“Ultimately, I take pride in being a Black designer, and my goal is to open the door for more Black designers and people of color, women of color, so that in a year’s time or multiple years’ time, they don’t have to mention that they’re a Black designer.”
Virgil Abloh, 2020.
“Do Not Go Gentle Into That Good Night” is my mother’s favourite English poem. She would often recite it in the evenings, on a desk, table, couch or bed when marking the school papers of a high school grade I could never definitively pinpoint.
I remember hearing her make exclaimed and overjoyed noises, almost intrigued sentiments and exclamations right after shouting the title into the room, “Oh! Do not go gentle into that good night ntan’am!”
I never really understood her fascination with the poem, I knew she revisited it often because she taught it in her English classes but my mind was never drawn to it as much as I could see that hers was.
However, in this early decade of the 2020s, I find myself often repeating that title over and over again in my head everytime I hear that a mother, father, sister, brother or friend has passed away and left us with the rage, defeat and feelings that at most, only poems can bring justice.
After a two-year fight with cardiac angiosarcoma — a rare cancerous illness — the formidable artistic director of Louis Vuitton menswear and the founder of the label Off-White, Virgil Abloh, passed away this past Sunday in Chicago, at the age of 41 years old.
Virgil Abloh was born on the 30th September 1980, in Rockford, Illinois, to Ghanaian immigrants Nee and Eunice Abloh. Like most Black students of his generation, he grew up immersed and fascinated by street and hip-hop culture.
Virgil did not technically study fashion — he studied civil engineering at the University of Wisconsin-Madison and obtained a master’s degree in architecture at the Illinois Institute of Technology. However, due to his mother’s occupation as a seamstress, Virgil learned the basics of the profession from her; thus beginning his journey into the art of clothing design and fashion.
Virgil was regarded as a popular fashion theorist whose expansive, and sometimes controversial, approach to design was met with mixed critical reviews — with some within the community considering his work to be less than legitimate.
Through all of the controversy, the back and forth about what we know to be true and what is not, I try my best to not believe that things exist in absolutes or extremities. Multiple things can exist at once and Virgil Abloh is a testament to that multi-existence.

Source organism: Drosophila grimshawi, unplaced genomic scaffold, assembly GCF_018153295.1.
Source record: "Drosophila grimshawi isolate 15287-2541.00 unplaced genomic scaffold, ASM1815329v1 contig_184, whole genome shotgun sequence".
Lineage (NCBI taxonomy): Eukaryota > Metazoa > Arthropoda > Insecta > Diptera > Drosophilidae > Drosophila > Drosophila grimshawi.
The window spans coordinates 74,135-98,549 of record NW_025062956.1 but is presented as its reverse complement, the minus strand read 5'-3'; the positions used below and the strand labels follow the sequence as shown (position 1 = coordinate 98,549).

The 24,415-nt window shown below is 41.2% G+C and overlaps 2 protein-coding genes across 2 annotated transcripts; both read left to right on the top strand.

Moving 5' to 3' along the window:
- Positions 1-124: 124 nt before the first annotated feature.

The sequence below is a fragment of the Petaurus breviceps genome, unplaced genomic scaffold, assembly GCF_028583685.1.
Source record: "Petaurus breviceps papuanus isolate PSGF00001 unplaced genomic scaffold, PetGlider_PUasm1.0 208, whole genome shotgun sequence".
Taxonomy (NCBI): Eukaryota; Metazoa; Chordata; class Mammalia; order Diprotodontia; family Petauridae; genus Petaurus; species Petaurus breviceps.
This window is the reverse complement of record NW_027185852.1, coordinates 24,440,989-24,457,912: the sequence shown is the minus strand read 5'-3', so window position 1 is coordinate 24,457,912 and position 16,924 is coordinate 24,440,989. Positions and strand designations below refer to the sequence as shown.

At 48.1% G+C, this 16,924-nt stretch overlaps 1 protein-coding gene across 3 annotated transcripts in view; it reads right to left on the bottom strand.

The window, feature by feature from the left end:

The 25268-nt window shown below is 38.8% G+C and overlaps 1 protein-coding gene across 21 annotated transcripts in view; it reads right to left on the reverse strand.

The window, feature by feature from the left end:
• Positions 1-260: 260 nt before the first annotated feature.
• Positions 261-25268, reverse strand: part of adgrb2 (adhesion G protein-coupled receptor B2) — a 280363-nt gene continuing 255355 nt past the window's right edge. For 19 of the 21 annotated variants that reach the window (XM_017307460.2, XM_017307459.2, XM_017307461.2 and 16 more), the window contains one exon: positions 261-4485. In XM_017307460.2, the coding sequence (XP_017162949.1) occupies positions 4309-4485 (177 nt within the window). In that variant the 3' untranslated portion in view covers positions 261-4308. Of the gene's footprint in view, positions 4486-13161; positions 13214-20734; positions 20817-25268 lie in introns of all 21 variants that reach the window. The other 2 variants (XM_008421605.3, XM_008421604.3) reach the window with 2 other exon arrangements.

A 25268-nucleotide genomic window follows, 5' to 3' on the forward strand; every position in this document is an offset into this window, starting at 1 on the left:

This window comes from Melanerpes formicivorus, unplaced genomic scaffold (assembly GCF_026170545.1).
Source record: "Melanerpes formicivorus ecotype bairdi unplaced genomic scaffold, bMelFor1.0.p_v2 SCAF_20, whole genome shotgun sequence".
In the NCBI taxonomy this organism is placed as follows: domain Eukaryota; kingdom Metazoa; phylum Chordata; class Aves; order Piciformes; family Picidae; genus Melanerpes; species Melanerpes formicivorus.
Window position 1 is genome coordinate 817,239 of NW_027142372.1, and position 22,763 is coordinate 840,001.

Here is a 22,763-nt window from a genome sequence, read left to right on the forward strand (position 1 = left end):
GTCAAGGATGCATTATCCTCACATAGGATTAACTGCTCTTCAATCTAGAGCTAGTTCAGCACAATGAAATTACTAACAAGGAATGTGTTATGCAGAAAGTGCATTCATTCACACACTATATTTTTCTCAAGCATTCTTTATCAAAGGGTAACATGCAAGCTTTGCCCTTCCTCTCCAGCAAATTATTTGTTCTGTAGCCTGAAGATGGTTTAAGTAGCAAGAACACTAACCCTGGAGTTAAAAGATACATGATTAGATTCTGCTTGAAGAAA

Just last year, after receiving backlash for his response to the ongoing Black Lives Matter protests, he admitted to still be learning about [public figure] responsibility. Speaking to Rolling Stone and referencing the last Louis Vuitton show in Shanghai, Virgil stated:
That’s sort of like in my DNA to tell this Black experience and to showcase what diversity looks like. This show is proof that when you let a non-typical designer into the space, that all of a sudden you have a different voice, you have a different expression, you have different music, you have different community, you know?
I like to think of what I do as more community building. Ultimately, I take pride in being a Black designer, and my goal is to open the door for more Black designers and people of color, women of color, so that in a year’s time or multiple years’ time, they don’t have to mention that they’re a Black designer.
This was someone who was presented as a polarising figure within the Black fashion community, for various reasons. However, Virgil as a designer and persona vehemently stood against the often traditionalist industry of high fashion.
It is in favour of those who wish to be conservative and keep things the way they are for designers such as Virgil to not take up space within high fashion.
It took me a long time to realise that Virgil and what he represented was disfavoured by the elite of the fashion world because his name ultimately meant the success of a historically marginalised people.
I chose “Do Not Go Gentle Into That Good Night” as a title reference to this writing because it speaks to me the most in this particular moment.
Though we acknowledge that death is inevitable, that doesn’t mean that people should simply give up and give in to death. We should fight and live our lives without fearing oblivion or what we can accomplish.
I believe Virgil fought fiercely and bravely; both to live life and to go peacefully. He earned the grace to rest after his fight. He earned his right to go gentle into that good night.